Teresa Travnicek's Project
Health Indicators in Sexual Identity Development: An Exploratory Study of Sexual Identity, Stress, Social Support, and Biomarkers in First-Year College Students
Among the domains of identity which develop during adolescence and throughout life is sexual identity. Sexual identity, a multifaceted construct, can be understood as a set of understandings based on elements including sexual attractions, behaviors, and desires which integrate to comprise an individually and socioculturally salient sense of one’s sexuality (Savin- Williams, 2011). Currently, millennials comprise the fastest growing cohort of the U.S. sexual minority population (The Williams Institute, 2019). Minority stress theory (Meyer, 2003) describes processes of sexual minority stress largely driven by social factors such as discrimination and stigma which add onto existing life stress (Bränström et al., 2016). Through this framework, the prevalence of stress-related health disparities among sexual minority communities can be understood. However, the transition to college is a period during which sexual identity development involves variable and increasing exploration, flexibility, and reflection for both heterosexuals and nonheterosexuals (Thompson & Morgan, 2008; Stevens, 2004). Thus, continued exploration of the role of stress within heterosexual and sexual minority sexual identity development frameworks is imperative. The present study sought to provide an exploratory assessment of between-group differences and associations between sexual identity developmental dimensions, health indicators, and perceived stress and social support in a mixed heterosexual and nonheterosexual emerging adult sample. BMI and biomarkers of stress and immune functioning were included to capture a range of health dimensions. Initial hypotheses were formulated based on minority stress theory (Meyer, 2003), dimensions of ethnic and racial identity development (Yip et al., 2019), and literature documenting college as a critical time of sexual identity development (Stevens, 2004).
Sixty-four first-year undergraduates in their first two weeks at Fordham University were recruited to participate in the Fordham University Sleep Study, organized by the Youth Development in Diverse Contexts Lab led by Dr. Tiffany Yip, in August of 2019. 53 participants (83%) identified as heterosexual, nine (14%) as bisexual, and two (3%) with an unspecified nonheterosexual identity. Participants completed a survey including the Measure of Sexual Identity Exploration and Commitment (MoSIEC) (Worthington et al., 2008), Perceived Stress Scale (PSS) (Cohen et al., 1983), and the Multidimensional Scale of Perceived Social Support (MSPSS) (Zimet et al., 1988). The MoSIEC was utilized to assess four dimensions of sexual identity development: sexual identity exploration (M = 25.9, SD = 8.43), commitment (M = 24.7, SD = 7.13), synthesis/integration (M = 22.7, SD = 5.43), sexual orientation identity uncertainty (M = 6.32, SD = 4.06). The PSS was used to capture perceived stress over the past month (M = 1.67, SD = 0.47) and the MSPSS to assess perceived family (M = 1.13, SD = 0.69) and friend (M = 1.23, SD = 0.61) social support. Participants submitted biological and anthropometric data- including height, weight, dried blood spots, and hair samples- which were analyzed for BMI (M = 24.3, SD = 4.66), hair cortisol (M = 16.0 pg/mL, SD = 8.62) and C-reactive protein (M = 1.90 mg/L, SD = 3.52 mg/L) concentrations, and leukocyte telomere length (M = 1.59 T/S, SD = 0.19 T/S). SPSS was used to conduct one-way ANOVA, Pearson correlation, and linear regression analyses to assess associations between variables and differences between heterosexuals and nonheterosexuals.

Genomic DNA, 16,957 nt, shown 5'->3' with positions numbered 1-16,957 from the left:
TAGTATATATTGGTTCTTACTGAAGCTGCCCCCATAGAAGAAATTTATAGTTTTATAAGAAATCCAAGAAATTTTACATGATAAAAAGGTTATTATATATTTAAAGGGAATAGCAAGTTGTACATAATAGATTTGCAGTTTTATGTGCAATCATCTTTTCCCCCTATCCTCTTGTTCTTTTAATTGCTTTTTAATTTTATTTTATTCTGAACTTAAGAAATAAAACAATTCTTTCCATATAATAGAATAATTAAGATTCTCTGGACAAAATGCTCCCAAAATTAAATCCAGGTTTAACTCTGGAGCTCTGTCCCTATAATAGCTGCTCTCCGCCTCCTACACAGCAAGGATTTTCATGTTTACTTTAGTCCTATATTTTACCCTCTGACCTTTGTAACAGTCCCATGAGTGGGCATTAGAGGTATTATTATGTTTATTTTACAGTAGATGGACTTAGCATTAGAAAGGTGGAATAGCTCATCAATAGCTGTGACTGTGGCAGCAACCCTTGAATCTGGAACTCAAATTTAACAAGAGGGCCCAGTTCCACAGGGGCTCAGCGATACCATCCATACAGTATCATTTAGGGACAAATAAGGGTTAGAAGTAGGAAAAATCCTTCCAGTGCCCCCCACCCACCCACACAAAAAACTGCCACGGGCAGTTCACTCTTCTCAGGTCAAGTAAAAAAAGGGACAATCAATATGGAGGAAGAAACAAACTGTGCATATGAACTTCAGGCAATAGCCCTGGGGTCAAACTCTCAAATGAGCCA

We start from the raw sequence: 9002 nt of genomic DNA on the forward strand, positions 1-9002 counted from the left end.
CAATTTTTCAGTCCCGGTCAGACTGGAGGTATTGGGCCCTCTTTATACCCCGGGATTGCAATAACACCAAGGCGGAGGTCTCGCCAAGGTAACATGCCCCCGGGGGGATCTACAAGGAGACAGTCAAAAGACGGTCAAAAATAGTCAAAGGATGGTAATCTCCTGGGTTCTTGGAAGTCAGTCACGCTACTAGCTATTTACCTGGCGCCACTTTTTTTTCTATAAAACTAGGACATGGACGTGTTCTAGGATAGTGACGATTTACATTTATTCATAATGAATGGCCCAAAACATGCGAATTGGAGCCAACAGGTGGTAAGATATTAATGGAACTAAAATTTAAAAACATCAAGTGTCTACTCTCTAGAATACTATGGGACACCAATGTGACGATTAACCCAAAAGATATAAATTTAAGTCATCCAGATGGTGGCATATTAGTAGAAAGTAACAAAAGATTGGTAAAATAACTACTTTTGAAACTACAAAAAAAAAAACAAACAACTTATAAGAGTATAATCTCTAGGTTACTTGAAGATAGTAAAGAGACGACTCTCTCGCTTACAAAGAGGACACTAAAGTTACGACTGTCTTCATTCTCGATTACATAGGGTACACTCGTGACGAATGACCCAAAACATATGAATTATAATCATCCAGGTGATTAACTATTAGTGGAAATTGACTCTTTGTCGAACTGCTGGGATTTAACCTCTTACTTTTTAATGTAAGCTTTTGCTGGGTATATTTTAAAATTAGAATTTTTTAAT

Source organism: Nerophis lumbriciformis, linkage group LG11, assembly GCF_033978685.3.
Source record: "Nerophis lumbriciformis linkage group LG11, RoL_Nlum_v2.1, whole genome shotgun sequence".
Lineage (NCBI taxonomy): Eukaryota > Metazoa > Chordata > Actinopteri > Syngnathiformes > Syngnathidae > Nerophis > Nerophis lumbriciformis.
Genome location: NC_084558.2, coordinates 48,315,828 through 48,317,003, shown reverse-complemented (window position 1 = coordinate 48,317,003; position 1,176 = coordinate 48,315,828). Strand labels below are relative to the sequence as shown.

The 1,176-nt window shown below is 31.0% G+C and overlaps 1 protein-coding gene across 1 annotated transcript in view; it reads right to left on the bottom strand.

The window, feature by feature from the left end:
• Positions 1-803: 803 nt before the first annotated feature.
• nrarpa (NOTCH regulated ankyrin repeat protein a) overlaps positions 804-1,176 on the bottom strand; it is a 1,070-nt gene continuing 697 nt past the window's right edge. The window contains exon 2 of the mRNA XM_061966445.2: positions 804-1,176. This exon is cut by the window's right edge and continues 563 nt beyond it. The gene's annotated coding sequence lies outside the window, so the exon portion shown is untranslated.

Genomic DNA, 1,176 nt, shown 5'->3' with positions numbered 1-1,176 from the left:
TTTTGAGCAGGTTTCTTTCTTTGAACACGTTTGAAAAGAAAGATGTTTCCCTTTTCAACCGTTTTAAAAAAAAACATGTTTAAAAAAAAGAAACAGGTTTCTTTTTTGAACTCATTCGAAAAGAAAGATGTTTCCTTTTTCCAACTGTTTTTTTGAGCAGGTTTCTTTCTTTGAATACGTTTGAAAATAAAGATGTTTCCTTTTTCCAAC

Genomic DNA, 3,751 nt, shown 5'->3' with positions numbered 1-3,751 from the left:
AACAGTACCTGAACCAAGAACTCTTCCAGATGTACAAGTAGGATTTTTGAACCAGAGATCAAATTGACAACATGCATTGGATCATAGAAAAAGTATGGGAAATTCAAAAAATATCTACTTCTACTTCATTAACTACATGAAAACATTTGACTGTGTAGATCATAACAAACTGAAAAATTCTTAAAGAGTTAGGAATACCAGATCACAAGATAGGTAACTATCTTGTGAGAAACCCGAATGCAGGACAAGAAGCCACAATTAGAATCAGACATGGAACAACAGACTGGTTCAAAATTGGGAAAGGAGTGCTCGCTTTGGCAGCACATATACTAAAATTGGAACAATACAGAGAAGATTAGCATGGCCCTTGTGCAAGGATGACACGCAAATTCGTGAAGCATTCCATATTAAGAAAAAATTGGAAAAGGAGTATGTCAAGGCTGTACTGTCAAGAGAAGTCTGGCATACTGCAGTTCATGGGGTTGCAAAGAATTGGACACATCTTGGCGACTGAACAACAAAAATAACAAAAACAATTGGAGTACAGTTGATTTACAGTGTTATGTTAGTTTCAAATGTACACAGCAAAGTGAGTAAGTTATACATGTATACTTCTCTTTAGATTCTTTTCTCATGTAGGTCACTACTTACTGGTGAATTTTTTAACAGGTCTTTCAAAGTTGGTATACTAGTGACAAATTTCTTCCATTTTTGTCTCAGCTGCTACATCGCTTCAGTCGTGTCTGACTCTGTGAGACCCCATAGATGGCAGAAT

Findings partially confirmed hypothesized differences between sexual orientation identity groups and associations between sexual identity development dimensions, perceived stress, perceived social support, and health indicators. Perceived stress was greater for bisexuals compared to heterosexuals. Unspecified nonheterosexuals showed higher BMI compared to bisexuals and heterosexuals. Sexual orientation identity uncertainty was higher for nonheterosexuals than heterosexuals. Perceived stress was associated positively with sexual orientation identity uncertainty and negatively with sexual identity commitment and synthesis/integration. Sexual identity synthesis/integration was found to negatively predict perceived stress and was negatively associated with BMI. Family social support was negatively associated with sexual orientation identity uncertainty and sexual identity exploration, as well as positively associated with hair cortisol concentration- in the opposite direction of hypotheses. See Tables 1 and 2.
Overall, this study captured a snapshot of sexual identity development, perceived stress, biomarkers, anthropometric assessments, and perceived friend and family social support for emerging adults at the beginning of the transition to college. While some such initiatives have emerged (Hall et al., 2019), findings suggest that nonheterosexual emerging adults may benefit from additional supports and interventions to promote coping skills and health behaviors and facilitate navigation of elevated perceived stress. Future research should continue to investigate health indicators and emerging adult sexual identity development with wider samples representative of diverse sexual orientation groups to promote generalizability of results.